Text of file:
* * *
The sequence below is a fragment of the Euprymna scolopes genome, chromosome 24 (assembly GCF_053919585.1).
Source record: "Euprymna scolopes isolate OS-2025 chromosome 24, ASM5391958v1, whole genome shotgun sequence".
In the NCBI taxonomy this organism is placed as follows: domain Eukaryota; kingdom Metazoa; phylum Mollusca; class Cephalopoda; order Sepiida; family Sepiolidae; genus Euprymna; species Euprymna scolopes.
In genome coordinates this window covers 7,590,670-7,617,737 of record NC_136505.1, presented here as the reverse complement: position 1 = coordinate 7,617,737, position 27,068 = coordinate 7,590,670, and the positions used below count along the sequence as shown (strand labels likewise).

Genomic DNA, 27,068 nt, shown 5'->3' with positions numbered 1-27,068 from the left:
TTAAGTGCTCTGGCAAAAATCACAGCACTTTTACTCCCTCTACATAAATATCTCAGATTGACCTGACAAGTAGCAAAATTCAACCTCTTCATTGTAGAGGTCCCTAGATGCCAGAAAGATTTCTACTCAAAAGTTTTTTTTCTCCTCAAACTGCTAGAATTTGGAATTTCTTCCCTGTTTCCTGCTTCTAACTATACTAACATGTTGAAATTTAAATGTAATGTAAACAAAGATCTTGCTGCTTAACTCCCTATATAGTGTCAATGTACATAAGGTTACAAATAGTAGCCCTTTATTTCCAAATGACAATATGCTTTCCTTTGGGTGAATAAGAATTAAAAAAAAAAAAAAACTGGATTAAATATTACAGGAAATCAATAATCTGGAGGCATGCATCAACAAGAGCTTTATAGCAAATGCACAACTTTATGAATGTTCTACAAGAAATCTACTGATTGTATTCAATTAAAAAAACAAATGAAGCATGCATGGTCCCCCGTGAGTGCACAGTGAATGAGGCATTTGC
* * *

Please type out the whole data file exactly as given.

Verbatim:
The sequence below is a fragment of the Euprymna scolopes genome, chromosome 24 (assembly GCF_053919585.1).
Source record: "Euprymna scolopes isolate OS-2025 chromosome 24, ASM5391958v1, whole genome shotgun sequence".
In the NCBI taxonomy this organism is placed as follows: domain Eukaryota; kingdom Metazoa; phylum Mollusca; class Cephalopoda; order Sepiida; family Sepiolidae; genus Euprymna; species Euprymna scolopes.
In genome coordinates this window covers 7,590,670-7,617,737 of record NC_136505.1, presented here as the reverse complement: position 1 = coordinate 7,617,737, position 27,068 = coordinate 7,590,670, and the positions used below count along the sequence as shown (strand labels likewise).

Genomic DNA, 27,068 nt, shown 5'->3' with positions numbered 1-27,068 from the left:
TTAAGTGCTCTGGCAAAAATCACAGCACTTTTACTCCCTCTACATAAATATCTCAGATTGACCTGACAAGTAGCAAAATTCAACCTCTTCATTGTAGAGGTCCCTAGATGCCAGAAAGATTTCTACTCAAAAGTTTTTTTTCTCCTCAAACTGCTAGAATTTGGAATTTCTTCCCTGTTTCCTGCTTCTAACTATACTAACATGTTGAAATTTAAATGTAATGTAAACAAAGATCTTGCTGCTTAACTCCCTATATAGTGTCAATGTACATAAGGTTACAAATAGTAGCCCTTTATTTCCAAATGACAATATGCTTTCCTTTGGGTGAATAAGAATTAAAAAAAAAAAAAAACTGGATTAAATATTACAGGAAATCAATAATCTGGAGGCATGCATCAACAAGAGCTTTATAGCAAATGCACAACTTTATGAATGTTCTACAAGAAATCTACTGATTGTATTCAATTAAAAAAACAAATGAAGCATGCATGGTCCCCCGTGAGTGCACAGTGAATGAGGCATTTGC